May 31, 2013 § Leave a comment
Our human glitch is the incapacity to be. Our human glitch is the incapacity to be, where “to be” means to come into existence & to, eventually, exit that state. In our culture of caring for the self life is all, with a humbling integrity, & we say “While there’s life there’s hope” (Guermantes’ Way 588). Marcel Proust has Mme de Guermantes play out this glitch in one of the most touching scenes from In Search of Lost Time. Time does indeed make an ekphrastic turn for Mme de Guermantes as she must choose between
getting into her carriage to go to a dinner-party & showing compassion for a man who was about to die [Charles Swann. S]he could find no appropriate precedent to follow in the code of conventions &, not knowing which duty to honour, she felt she had no choice but to pretend to believe that the second alternative did not need to be raised[…] the best way of settling the conflict would be to deny that there was one. (595)
The greatest injustice of all is that this is indeed a resolution. Any trace of hesitance is usually enough to change a fact or, as here, the complexity of a moral dilemma, reduced now to something that can be shrugged away. Mme de Guermantes has health on her side which assumes, also, a future. Her will is to be respected over Swann’s, even outside the confines of social hierarchies, simply because her currency of future is greater than his. Swann himself steps aside for the Guermantes, also putting the value of life over death as they do.
As if this weren’t enough, after the glitch is resolved in this inhuman way, great trouble is taken — right before the sick Swann — to decide on the colour of the shoes the Lady ought to wear to dinner. Even after departing at last, the Guermantes are bold enough to return to change black shoes to red. This small act is included to challenge vanity definitively.
In many ways, the narrator offers the same sort of a response to Swann’s death when it is made public much later. [Romantic preoccupations can be used as a partial excuse, certainly more satisfying than deliberations over shoe colour.] & what an extravagant response it is! The narrator comes to a debate on the particularisation of each individual death, that Swann’s should have been so painful, & regrets that “the lack of a recognised title accelerates the decomposition of death” (The Prisoner & The Fugitive 181). Furthermore, he is offended that his friend should be reduced “simply [to] a set of letters printed in a newspaper” (182), but quickly generalises the death of Swann for himself to contemplate the nature of death for the living & the sublimity of eternity’s beauty & immeasurability.
As another death is being discussed, our narrator contemplates the sea, under the guise of a very different stillness to the inertia that results from facing death (to reiterate, the glitch): “The jagged swirls seemed to have become immobilised & to have traced their concentric circles once & for all; the very enamel of the sea, which changed colour imperceptibly, took on, towards the end of the bay[…] the blueish whiteness of milk in which small black ferryboats seemed trapped like flies, unable to advance” (Sodom & Gomorrah 295). He is bringing the vista a painterly eternity encouraged through the preservation of art, not just vastness-inspired infinity. The image is frozen in time, but without the usual esteem. There is a comic triteness which seems to be a response to death. It changes proportions simply by making still something that is normally dynamic, allowing for the close observation of what otherwise may fly unnoticed. This is also one way in which art is attempted definition.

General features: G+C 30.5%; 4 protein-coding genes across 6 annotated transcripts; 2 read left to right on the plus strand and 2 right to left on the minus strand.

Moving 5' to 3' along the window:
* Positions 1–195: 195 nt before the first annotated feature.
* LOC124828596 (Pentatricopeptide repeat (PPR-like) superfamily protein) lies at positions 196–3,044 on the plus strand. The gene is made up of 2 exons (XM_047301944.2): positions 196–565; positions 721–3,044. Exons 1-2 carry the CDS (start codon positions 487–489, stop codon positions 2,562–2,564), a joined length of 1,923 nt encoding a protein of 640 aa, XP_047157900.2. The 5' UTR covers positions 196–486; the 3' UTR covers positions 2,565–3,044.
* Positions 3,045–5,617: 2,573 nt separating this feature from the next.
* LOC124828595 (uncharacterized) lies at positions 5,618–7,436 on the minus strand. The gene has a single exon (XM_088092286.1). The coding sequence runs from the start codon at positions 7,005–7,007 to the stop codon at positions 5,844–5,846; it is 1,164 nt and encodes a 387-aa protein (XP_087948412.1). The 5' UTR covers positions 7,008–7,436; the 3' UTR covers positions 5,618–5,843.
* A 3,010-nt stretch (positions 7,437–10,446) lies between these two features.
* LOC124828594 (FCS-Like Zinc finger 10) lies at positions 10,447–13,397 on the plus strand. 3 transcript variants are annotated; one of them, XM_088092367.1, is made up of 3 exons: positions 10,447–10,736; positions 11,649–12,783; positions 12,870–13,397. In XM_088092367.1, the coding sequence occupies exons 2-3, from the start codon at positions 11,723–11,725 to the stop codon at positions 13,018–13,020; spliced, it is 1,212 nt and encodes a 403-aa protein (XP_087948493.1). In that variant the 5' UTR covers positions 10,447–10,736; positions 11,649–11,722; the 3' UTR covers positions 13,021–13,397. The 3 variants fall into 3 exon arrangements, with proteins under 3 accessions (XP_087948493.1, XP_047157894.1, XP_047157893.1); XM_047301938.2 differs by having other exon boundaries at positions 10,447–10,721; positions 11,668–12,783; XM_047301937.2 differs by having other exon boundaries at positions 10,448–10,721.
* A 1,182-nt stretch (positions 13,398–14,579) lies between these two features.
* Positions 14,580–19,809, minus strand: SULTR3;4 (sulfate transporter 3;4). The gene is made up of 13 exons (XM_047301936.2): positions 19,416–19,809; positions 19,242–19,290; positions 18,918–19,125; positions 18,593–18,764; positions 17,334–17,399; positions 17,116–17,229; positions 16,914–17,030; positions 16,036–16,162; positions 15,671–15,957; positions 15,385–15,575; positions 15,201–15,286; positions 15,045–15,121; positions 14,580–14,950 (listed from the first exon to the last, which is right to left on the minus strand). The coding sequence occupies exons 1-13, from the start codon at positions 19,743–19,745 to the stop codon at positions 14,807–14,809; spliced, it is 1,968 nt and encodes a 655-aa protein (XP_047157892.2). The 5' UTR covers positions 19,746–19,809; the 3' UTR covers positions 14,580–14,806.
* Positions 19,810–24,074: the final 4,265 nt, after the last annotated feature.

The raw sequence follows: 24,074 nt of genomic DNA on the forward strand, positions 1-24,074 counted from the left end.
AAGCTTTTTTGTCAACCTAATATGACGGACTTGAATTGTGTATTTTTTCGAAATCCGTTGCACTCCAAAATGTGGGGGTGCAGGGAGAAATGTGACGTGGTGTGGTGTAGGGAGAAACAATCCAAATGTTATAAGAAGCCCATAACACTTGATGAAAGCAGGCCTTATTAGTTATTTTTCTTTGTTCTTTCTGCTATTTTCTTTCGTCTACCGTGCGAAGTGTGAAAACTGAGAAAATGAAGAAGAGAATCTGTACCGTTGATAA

The visual & word arts should be distinguished from music, dance, & certain forms of theatre. Or as Proust might put it, “Sometimes I thought that the reason was that the things we feel in life are not experienced in the form of ideas, & so their translation into literature, an intellectual process, may give an account of them, explain them, analyse them, but cannot recreate them as music does” (The Prisoner & The Fugitive 346). The process is one of intellectualising, absolutely insufficient for representing with any honest resemblance to the world; realism is only a name that can be applied to books but not something achievable.
The question begs asking: what, then, does Proust want to produce with his own extravagant novel? It isn’t a metaphor of infinity but one of resurrection that is called upon. If the obscure task of transcribing one’s minds (the multiple states at various times) is the task, this character — certain aspects of whom are only united by being bound together in the same tome — can be revived at will whenever a reader comes to the work. The theory’s end is with defining genius as a capacity to transcribe perspective/individuality from one thinker to another. A small manner of escaping death, or making it more alright at least that one day we should die.
So it is that we work on, pursuing all & any avenues, even fame (though it may horrify us), simply to have a name, something to be called on by, something to write on a tombstone. Much of the good in the world — the genius innovation, invention, & insight — has at its root the human glitch of denying death. We create objects of this fear & call them technologies or books, buildings or laws. They are effigies that serve the progress of the world.
Perhaps, just as birds who soar highest, who fly fastest, have the most powerful wings, we need those thoroughly material devices to explore the infinite, those hundred-&-twenty-horsepower Mysteries in which, it must be said, however high one soars, one’s appreciation of the silence of space is somewhat impeded by the powerful rumble of the engine! (‘The Prisoner’ & ‘The Fugitive’ 145)